All the Details About Princess Diana’s Wedding Dress
Princess Diana's wedding dress looks stunning in photos, but you'll appreciate it even more once you learn all the thought and details that went into creating this iconic gown.
When a young Princess Diana first stepped into public view on July 29, 1981, her wedding day to Prince Charles, the entire world collectively gasped. The royal had turned 20 years old earlier that month and looked absolutely breathtaking in an ivory taffeta gown designed by David and Elizabeth Emanuel. Now royal fans and fashion aficionados alike will have the opportunity to see the iconic Princess Diana wedding dress, albeit for a limited time, thanks to a temporary exhibition titled Royal Style in the Making. The display will live in The Orangery, located right next to London’s Kensington Palace through January 2, 2022. It’s safe to say that even pictures of Princess Diana in the dress don’t do the gown justice, as it’s truly a sight to behold in person.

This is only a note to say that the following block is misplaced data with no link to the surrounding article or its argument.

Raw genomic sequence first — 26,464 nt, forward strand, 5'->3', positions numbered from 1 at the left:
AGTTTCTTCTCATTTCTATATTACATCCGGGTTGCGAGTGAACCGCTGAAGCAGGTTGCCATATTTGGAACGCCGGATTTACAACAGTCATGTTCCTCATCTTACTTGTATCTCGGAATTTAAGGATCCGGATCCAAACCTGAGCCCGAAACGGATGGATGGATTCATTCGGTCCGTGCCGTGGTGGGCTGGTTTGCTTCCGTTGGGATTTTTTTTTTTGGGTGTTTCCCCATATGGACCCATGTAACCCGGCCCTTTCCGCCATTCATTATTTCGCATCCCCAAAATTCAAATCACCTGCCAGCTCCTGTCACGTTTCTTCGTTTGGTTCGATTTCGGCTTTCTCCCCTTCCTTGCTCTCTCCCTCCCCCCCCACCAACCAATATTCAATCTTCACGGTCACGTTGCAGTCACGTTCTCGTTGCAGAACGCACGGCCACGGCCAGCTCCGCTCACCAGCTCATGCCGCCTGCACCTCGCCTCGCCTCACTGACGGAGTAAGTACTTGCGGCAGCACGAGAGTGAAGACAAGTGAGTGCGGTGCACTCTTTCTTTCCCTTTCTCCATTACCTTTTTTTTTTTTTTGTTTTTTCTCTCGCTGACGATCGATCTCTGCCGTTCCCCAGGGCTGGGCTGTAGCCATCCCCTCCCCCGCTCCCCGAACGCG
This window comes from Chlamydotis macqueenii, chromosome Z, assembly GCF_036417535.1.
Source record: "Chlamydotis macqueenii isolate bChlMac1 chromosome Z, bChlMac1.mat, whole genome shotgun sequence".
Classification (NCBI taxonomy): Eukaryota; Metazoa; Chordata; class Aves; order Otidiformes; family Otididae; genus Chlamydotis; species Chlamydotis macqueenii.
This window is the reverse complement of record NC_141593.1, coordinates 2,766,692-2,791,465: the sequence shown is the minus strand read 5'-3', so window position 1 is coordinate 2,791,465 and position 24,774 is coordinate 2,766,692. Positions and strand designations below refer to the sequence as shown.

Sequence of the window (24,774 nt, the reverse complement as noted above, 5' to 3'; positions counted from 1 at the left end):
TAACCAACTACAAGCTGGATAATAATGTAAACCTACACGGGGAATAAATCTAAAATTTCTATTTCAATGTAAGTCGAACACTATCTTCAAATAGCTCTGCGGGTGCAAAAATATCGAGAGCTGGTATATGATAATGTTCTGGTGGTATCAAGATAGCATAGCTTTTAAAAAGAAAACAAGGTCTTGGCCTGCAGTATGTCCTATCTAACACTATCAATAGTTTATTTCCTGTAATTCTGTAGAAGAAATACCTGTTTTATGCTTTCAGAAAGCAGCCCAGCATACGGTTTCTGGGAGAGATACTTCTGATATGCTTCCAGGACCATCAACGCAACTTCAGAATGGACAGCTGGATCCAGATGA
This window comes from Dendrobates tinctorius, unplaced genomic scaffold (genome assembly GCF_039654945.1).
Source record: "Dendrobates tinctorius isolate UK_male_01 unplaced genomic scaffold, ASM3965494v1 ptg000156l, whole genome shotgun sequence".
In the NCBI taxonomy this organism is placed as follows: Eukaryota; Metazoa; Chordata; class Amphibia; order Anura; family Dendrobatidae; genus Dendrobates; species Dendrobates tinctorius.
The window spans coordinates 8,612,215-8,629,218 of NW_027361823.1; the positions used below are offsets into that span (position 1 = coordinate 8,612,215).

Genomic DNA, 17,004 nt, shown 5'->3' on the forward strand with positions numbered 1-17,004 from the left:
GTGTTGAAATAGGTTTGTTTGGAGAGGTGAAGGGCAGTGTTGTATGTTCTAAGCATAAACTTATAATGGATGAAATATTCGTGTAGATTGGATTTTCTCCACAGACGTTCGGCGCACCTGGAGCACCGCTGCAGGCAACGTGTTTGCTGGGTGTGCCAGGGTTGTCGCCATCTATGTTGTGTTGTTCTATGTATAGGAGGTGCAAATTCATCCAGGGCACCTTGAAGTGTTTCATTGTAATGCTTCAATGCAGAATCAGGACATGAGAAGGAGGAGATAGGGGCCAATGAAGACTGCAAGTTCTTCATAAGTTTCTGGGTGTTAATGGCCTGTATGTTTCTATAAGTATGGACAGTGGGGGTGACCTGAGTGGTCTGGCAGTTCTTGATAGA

Can you imagine getting a call from one Lady Diana Spencer asking if you’d be game to design a wedding dress for her upcoming nuptials to the world’s most dashing prince? The very wedding dress that the world started talking about as soon as the news broke that Prince Charles was engaged to the fair-haired young woman. That’s exactly what happened to Elizabeth Emanuel, who designed the dress with her then-husband David Emanuel. Keep in mind, they were fresh-faced themselves, having only recently finished fashion school. According to the Emanuels, their overall brand was new-romanticism. And that’s exactly what they brought to this exciting project.